The IFWTWA “Conference At Sea” was an opportunity for a group of writers to not only enjoy a cruise on the Caribbean, but also to see the inner workings of a cruise ship. As a wine writer, I was curious to see the challenges faced by a Cellar Master whose job includes making sure that more than a thousand different wine drinkers each week are happy with what they are offered. Fernando Bacsa has a passion for what he does and he clearly loves his work. He has been with Holland America for thirteen years now and says “it’s not just a company, this is my family.” He does have a family at home in the Philippines, though; a wife and three children. His two sons want to follow in his footsteps and are already in training to work for Holland America.

Fernando got a degree in hotel operations in the Philippines and then began work as a catering supervisor in Libya, working for Moammar Kadafi in the Presidential Palace for five years. He was also employed by Nelson Mandela, so you can safely call him well-rounded. In 1993 he returned to the Philippines to raise pigs and maintained 200 of them for three years. Fernando worked his way up to his current position step by step. He started in 1996 as a bar waiter for Holland America, then became a bartender and a bar supervisor before finally being promoted to Cellar Master. He is fascinated by wine and is eager to learn all he can. His palate is outstanding and I watched him going from table to table during the week, recommending just the right wine to fellow cruisers. Don Reha, winemaker for Thornton and Orfila Wineries was thoroughly impressed with his knowledge as well as his palate.

His duties include creating and maintaining the wine lists for all of the ship’s restaurants. He places his orders every two weeks and maintains an inventory of about 5,000 bottles, selling about 3,000 bottles any given week. He finds the job very exciting and it changes from week to week. He not only supervises the on-board wine tastings, but works with groups of sommeliers from time to time when they book cruises. The most expensive bottle you can purchase on board? That would be a 1994 Château Pétrus Pomerol for $2,950, not including the 15% service charge. We didn’t have any.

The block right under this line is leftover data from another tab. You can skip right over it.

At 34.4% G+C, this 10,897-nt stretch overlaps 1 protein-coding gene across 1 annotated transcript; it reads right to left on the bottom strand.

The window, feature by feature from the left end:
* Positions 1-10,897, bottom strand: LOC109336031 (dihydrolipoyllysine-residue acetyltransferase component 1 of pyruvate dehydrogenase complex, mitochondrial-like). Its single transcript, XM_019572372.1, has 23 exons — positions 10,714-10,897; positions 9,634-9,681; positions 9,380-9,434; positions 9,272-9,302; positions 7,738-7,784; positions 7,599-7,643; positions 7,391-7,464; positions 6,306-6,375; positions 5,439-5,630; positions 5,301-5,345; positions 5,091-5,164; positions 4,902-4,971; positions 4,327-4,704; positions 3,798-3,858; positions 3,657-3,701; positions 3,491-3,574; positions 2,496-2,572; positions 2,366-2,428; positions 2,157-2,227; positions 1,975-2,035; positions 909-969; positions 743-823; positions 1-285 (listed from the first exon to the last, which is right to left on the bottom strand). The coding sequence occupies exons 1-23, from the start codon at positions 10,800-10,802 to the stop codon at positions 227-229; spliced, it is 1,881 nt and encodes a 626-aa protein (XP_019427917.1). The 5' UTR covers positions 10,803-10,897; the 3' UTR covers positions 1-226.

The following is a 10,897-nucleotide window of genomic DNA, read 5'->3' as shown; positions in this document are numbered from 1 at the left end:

Every seven days Fernando trains his staff for the wine tastings. My observations were that the wine stewards learned well. They are attentive, friendly without being obtrusive and keep a keen eye on your your glass level. He spends five to six months at sea and then gets two months off to go home to his family in the Philippines. Holland America maintains a training facility in the Philippines for their culinary and beverage staff and each staff member is required to spend one week in training before going back out to sea. The near future looks to be busy for Fernando. As he was in charge of preparing the wine selection for the ms Eurodam, he will soon be doing the same thing for the Nieuw Amsterdam, set for its inaugural launch on July 4th of this year.

He enjoys the European runs, considering them a privilege and that’s when he’ll bring his wife along for some time. The wine list for European cruises is different from the wine list you’ll find on a Caribbean, Mediterranean or Australian cruise because palates are different depending on the destination. The average wine connaisseur spends between $30 – $50 per bottle. If you’re fortunate enough to cruise when Fernando is your Cellar Master, introduce yourself and shake his hand. He will take excellent care of you and devote special attention to your wine needs.

Fernando Bacsa & Don Reha

One of the wine lists prepared by Fernando